A couple years ago we examined the published charts in an effort to see how much material was being shared across the various radio formats you can refresh yourself by re-reading that piece here:
At that time, the Hot A/C & A/C formats had started diverging a bit from CHR and were developing a slightly more distinctive sound, while the Rock formats were displaying a more defined level of ownership on the songs sitting on their respective playlists.
Fast-forward two years, how much has the situation changed?
Using the March 15, 2014 published Mediabase charts as our source material, we found that CHR, even more so than in recent history, continues to be the engine that powers all of the pop formats, with 76% of the material currently in the Top 30 at CHR also residing in the Top-30 at Hot A/C, while 50% of it occupies the Top-30 at A/C (not including recurrent tracks).
CHR songs not appearing on the Hot A/C chart include tracks from Beyonce, Karl Wolf, Classified and Sebell, while two songs (Mia Martina and Cash Cash) are on the verge of crossing over.
With the decline of the “Rhythmic” cycle that CHR had been in two years ago, the trend now is towards “Pop”, though there is a definite “Rock” influence, as seen with the current hits from OneRepublic, Bastille, Hedley, Passenger and American Authors. The Alternative format has become the go-to source for cross-over hits over the past 18-months, with Imagine Dragons, Capital Cities, Lumineers and Mumford & Sons all helping to change the texture of CHR.
Because of the staggered timelines for when songs can be active at multiple formats, in order to accurately gauge the amount of crossover at Hot A/C we need to not only look at the material that is currently in the Top-30, but also at tracks that had peaked in the Top-30 and are now recurrent.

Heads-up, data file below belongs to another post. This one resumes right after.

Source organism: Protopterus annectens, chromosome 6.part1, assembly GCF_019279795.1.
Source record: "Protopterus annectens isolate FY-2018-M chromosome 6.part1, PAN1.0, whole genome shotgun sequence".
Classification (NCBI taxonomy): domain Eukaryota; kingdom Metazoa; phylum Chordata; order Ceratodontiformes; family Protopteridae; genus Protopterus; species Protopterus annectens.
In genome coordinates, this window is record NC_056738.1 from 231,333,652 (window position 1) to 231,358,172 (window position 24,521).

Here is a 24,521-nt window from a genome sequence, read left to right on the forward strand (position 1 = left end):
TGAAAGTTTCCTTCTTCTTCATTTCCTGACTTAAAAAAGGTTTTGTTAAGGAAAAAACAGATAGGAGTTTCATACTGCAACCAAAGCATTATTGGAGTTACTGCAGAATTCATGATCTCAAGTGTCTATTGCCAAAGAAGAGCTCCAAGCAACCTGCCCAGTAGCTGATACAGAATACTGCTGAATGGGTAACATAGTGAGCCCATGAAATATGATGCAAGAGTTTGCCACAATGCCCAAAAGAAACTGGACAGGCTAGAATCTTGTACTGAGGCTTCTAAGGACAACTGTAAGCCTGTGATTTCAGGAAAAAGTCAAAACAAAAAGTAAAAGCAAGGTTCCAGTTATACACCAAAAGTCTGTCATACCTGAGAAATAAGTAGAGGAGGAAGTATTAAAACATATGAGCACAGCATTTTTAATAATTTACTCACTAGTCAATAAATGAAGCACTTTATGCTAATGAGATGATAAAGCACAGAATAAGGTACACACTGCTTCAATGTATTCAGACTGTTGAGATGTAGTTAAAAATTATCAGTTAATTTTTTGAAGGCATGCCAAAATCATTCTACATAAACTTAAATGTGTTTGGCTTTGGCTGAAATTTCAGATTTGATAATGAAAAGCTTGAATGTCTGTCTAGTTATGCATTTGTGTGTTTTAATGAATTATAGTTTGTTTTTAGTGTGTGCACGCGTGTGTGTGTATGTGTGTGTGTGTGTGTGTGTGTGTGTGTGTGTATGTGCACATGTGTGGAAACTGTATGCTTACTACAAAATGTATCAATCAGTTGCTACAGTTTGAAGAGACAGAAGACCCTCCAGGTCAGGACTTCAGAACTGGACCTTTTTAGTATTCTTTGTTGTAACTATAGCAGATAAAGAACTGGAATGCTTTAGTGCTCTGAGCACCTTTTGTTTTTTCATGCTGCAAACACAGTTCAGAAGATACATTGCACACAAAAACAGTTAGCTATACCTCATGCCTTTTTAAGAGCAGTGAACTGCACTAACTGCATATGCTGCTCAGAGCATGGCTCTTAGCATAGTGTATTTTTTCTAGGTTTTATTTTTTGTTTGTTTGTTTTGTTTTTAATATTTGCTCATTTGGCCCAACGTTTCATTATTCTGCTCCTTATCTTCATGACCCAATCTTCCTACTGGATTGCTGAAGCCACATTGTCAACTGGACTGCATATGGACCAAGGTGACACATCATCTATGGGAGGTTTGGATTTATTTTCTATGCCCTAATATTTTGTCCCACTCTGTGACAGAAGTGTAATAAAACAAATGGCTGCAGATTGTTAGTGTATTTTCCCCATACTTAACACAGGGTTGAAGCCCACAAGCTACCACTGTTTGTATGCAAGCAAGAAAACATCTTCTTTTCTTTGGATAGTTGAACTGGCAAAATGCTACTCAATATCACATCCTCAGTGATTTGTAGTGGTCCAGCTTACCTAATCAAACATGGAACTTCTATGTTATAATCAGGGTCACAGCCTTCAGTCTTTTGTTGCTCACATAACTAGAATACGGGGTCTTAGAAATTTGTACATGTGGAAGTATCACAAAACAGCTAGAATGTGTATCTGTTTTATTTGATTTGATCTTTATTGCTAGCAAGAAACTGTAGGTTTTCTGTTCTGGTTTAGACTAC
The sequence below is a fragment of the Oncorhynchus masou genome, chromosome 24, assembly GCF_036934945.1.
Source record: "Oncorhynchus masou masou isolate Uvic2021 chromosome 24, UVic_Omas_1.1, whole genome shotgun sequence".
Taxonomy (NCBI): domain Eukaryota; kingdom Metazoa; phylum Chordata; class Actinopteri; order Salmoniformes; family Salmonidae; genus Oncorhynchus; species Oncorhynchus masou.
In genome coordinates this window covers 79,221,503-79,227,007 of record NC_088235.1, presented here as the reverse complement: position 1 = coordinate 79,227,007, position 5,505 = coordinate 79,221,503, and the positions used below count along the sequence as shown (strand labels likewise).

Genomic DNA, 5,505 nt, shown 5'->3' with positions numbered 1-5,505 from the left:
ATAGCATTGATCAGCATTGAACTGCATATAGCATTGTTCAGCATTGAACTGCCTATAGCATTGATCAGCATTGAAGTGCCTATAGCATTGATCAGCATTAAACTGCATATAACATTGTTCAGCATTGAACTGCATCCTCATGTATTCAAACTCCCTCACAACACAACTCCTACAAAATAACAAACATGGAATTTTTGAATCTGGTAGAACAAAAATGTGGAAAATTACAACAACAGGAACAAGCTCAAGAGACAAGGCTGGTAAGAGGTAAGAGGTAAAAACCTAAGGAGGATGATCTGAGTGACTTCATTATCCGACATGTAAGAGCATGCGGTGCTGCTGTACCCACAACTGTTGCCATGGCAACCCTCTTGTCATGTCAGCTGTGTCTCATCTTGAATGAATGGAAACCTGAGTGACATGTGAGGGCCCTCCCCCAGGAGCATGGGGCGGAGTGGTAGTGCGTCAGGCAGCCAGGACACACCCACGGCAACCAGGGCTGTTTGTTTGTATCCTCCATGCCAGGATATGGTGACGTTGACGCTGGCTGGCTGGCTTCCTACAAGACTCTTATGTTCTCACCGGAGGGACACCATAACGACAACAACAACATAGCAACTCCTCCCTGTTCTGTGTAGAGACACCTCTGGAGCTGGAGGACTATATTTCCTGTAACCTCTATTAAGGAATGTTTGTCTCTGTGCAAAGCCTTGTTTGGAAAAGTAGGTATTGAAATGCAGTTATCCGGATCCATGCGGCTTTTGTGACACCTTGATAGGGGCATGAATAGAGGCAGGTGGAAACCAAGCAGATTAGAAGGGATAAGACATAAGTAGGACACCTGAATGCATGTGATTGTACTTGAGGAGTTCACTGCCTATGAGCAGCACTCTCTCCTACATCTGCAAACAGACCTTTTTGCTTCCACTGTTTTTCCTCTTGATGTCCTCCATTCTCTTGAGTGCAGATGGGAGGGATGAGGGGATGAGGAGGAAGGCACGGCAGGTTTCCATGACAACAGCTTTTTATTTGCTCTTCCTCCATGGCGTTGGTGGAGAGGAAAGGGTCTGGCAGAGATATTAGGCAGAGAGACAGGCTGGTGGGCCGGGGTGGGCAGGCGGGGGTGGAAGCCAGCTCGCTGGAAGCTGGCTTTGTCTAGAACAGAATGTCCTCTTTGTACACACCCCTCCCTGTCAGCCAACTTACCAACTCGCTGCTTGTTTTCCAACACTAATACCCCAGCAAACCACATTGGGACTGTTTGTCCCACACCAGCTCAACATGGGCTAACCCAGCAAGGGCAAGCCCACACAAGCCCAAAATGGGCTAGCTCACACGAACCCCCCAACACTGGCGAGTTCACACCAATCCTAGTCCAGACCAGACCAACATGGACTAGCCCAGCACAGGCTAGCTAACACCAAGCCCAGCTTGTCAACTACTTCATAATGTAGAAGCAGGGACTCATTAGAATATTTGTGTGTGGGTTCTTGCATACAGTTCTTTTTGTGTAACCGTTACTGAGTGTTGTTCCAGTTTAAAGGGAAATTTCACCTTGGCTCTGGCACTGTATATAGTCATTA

Taking into account the CHR recurrent status of Serena Ryder, Shakira, John Newman and Alyssa Reid means that 89% of the Hot A/C chart is composed of CHR material.
As for the Hot A/C chart’s relationship with A/C, there were 19 current & recurrent titles (63%) shared by the two formats. Material not appearing on the A/C chart include songs from Jason Derulo, Tegan & Sara, Justin Timberlake, Lady Gaga, Eminem, John Newman, Shakira, Avicii, Aloe Blacc and Kristina Maria, while Pitbull’s “Timber” has the potential to crack the A/C Top-30 very soon.
When radio was going through the recent “Rhythmic” music cycle, A/C worked to find material that could be considered more format-appropriate, resulting in a percentage of that chart being filled with unique titles not found at Hot A/C or CHR. The transition to the current “Pop” cycle is now providing a huge supply of hits filtering down from Hot A/C, resulting in the number of shared titles (including Hot A/C recurrents from Avicii, Imagine Dragons, Glenn Morrison, Avril Lavigne, Katy Perry and Zedd) sitting at 24 songs, or nearly 80% of the chart. Factoring out the three French-language tracks charting at A/C leaves three songs (Colbie Caillat, Laurell and Daughtry), each of which had some traction at Hot A/C but failed to crack the Top-30 there.
Traditionally, A/C was slow to add material, with songs usually having gone recurrent at CHR and Hot A/C before starting to gain traction at the format. But much like the sonic changes that have transformed A/C during the past few years, the reaction time has also evolved dramatically. That the Top-10 at A/C has six songs that are currently Top-10 at Hot A/C and three songs that are currently Top-10 at CHR shows that programmers are actively trying to make their stations sound much more contemporary and up-to-date.
Compared to two years ago, the division between the Rock formats continues to widen. The Active chart shares 14 current & recurrent songs (46%) with Alternative Rock, leaving 16 titles (54%) unique to the Active realm, though the sound and image of many of them (Black Sabbath, One Bad Son, Bleeker Ridge, Avenged Sevenfold, Airbourne) means the tracks have virtually no potential to cross over to Alternative.
Incorporating a broader array of sonics and textures, the Alternative chart contains only 40% (12 current & recurrent) of the songs found on the Active Rock Top-30. Much like the situation at Active Rock, most of the remaining unique titles have a sound that is very format-specific (Lorde, Dear Rouge, Neighbourhood, Fitz & The Tantrums, Bastille, Phantogram), making it difficult for them to get widespread airplay at Active Rock.
Overall, it appears that the amount of crossover material has increased at the Pop formats, especially at A/C, which makes sense considering the current music cycle had a broader appeal. As for the Rock formats, the continuing sonic divergence can only be seen as a good thing, in that it helps to more accurately define the distinct nature of both Alternative and Active Rock.